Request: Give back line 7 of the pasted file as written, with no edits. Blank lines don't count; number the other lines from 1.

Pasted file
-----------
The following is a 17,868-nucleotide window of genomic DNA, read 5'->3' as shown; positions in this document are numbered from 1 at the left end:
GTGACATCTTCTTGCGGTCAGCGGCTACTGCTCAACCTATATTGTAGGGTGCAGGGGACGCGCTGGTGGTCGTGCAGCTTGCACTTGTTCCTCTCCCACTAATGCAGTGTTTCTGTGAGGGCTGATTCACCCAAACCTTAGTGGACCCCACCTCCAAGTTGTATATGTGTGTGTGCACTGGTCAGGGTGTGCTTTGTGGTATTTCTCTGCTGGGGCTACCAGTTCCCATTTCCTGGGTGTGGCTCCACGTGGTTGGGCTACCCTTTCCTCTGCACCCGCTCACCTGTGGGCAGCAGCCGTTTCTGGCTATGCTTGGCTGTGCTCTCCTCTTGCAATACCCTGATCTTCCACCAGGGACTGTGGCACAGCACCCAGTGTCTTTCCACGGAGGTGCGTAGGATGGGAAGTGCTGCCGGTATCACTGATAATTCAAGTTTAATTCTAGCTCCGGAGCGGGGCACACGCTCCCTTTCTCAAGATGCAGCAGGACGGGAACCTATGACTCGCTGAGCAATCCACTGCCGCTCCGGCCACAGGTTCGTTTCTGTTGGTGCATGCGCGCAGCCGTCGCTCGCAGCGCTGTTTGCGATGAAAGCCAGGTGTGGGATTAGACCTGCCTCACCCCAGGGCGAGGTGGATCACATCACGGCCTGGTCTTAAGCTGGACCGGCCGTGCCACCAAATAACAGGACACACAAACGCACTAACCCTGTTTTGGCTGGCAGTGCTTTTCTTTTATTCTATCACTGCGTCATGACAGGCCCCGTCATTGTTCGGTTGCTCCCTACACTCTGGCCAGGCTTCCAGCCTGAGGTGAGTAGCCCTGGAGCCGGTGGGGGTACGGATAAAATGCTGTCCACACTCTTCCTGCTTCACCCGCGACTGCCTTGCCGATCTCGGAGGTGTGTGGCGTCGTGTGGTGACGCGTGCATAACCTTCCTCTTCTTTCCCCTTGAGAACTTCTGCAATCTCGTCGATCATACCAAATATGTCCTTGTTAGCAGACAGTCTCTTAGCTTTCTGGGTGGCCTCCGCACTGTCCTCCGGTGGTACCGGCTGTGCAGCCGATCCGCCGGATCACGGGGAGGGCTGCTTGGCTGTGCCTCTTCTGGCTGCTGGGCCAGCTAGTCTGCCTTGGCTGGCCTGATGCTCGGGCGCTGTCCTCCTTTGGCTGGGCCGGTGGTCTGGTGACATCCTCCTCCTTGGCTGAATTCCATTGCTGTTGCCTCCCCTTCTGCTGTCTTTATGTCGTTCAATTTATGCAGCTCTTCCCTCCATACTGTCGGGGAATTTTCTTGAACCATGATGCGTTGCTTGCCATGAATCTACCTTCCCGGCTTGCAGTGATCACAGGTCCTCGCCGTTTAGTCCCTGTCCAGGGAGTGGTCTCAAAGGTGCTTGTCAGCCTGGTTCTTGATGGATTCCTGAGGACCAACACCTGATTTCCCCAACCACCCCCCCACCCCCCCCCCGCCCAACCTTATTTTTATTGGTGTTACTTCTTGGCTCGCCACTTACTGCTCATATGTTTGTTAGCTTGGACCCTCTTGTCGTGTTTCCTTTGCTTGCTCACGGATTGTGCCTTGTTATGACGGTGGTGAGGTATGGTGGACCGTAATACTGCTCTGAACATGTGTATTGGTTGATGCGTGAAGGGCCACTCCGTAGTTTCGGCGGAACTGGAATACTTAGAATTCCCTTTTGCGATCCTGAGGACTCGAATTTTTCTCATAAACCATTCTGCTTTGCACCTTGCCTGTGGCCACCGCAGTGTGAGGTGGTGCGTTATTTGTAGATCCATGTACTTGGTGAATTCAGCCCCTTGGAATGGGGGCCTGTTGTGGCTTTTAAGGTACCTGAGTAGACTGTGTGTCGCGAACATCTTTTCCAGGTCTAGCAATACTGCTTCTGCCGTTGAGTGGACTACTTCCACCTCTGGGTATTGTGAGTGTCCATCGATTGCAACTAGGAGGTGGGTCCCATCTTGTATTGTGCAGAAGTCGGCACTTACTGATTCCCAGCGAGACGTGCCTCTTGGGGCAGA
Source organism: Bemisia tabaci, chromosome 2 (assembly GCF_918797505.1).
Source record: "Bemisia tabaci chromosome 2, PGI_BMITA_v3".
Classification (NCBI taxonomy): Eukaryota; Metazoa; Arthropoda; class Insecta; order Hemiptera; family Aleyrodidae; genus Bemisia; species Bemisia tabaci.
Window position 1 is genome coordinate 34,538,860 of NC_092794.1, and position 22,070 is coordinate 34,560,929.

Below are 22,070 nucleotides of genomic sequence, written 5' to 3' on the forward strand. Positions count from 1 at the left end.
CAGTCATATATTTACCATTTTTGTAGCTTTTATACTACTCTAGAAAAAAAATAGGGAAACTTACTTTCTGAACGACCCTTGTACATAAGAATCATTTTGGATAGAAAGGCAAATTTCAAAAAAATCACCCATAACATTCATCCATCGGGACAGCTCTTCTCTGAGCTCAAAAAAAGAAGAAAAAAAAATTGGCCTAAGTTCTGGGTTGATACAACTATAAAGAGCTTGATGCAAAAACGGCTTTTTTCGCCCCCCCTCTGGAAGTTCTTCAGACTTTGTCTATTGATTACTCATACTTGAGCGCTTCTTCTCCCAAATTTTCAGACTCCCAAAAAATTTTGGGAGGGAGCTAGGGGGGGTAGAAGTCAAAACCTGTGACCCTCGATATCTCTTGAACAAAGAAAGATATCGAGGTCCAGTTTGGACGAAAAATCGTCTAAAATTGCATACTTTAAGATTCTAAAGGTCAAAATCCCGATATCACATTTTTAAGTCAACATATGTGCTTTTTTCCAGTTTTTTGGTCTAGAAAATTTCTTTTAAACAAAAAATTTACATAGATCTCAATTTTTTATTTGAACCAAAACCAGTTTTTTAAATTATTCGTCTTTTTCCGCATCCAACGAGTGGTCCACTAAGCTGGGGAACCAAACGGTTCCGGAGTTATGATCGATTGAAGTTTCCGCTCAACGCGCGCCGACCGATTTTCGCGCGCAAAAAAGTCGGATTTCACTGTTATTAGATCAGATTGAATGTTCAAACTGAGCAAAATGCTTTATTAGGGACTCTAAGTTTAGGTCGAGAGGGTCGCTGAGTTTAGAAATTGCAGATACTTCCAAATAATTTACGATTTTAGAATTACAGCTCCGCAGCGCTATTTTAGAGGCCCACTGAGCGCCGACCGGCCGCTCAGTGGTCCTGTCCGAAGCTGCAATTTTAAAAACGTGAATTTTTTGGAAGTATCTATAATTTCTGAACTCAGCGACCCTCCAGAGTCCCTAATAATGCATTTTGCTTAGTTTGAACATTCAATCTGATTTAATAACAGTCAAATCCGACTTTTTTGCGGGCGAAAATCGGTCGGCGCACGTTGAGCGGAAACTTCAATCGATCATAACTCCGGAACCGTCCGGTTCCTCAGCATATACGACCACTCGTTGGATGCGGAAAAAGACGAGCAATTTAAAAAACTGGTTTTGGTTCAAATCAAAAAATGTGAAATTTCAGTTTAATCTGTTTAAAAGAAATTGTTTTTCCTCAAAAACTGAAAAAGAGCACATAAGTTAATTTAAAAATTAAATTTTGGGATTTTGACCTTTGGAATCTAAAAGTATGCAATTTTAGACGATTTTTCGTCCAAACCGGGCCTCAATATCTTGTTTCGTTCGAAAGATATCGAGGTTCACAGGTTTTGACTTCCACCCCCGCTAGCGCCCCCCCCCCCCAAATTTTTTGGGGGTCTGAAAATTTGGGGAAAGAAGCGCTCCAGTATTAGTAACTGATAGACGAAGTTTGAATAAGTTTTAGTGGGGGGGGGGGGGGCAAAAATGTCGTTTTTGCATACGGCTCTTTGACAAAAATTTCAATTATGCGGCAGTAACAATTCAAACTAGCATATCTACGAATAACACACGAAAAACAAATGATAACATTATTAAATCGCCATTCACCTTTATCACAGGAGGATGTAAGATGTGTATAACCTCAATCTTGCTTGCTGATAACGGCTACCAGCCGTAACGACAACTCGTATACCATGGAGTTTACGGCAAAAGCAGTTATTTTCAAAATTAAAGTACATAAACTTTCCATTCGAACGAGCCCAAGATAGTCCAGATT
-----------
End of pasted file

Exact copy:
Below are 22,070 nucleotides of genomic sequence, written 5' to 3' on the forward strand. Positions count from 1 at the left end.